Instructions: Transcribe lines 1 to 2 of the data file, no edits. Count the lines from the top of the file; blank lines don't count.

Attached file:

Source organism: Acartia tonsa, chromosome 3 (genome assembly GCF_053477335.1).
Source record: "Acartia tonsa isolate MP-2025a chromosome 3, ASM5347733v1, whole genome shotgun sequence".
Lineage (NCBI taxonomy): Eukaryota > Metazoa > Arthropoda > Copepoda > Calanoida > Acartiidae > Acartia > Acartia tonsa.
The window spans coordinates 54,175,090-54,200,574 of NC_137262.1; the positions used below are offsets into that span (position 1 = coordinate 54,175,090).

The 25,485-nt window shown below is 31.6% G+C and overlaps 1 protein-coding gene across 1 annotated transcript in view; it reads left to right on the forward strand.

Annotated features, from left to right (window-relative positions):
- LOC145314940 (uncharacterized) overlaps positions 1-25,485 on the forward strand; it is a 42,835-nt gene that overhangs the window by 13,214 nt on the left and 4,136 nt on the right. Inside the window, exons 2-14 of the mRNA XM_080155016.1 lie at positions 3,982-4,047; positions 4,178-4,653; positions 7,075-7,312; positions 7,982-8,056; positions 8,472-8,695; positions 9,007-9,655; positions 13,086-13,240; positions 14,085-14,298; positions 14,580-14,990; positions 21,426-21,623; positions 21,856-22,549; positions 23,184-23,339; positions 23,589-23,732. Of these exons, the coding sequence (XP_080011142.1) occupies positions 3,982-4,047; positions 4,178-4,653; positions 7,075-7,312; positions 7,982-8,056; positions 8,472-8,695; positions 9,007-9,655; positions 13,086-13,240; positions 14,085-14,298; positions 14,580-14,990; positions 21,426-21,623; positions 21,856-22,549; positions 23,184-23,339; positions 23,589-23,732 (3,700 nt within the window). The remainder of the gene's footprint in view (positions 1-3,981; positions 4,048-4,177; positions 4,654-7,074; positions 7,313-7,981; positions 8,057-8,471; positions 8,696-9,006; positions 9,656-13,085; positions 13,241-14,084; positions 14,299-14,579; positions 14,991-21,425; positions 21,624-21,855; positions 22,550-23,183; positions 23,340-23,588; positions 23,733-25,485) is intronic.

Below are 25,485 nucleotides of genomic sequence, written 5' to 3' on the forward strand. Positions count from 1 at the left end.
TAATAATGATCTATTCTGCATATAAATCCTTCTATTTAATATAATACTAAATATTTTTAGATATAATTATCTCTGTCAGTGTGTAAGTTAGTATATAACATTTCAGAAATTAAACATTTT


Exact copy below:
Source organism: Acartia tonsa, chromosome 3 (genome assembly GCF_053477335.1).
Source record: "Acartia tonsa isolate MP-2025a chromosome 3, ASM5347733v1, whole genome shotgun sequence".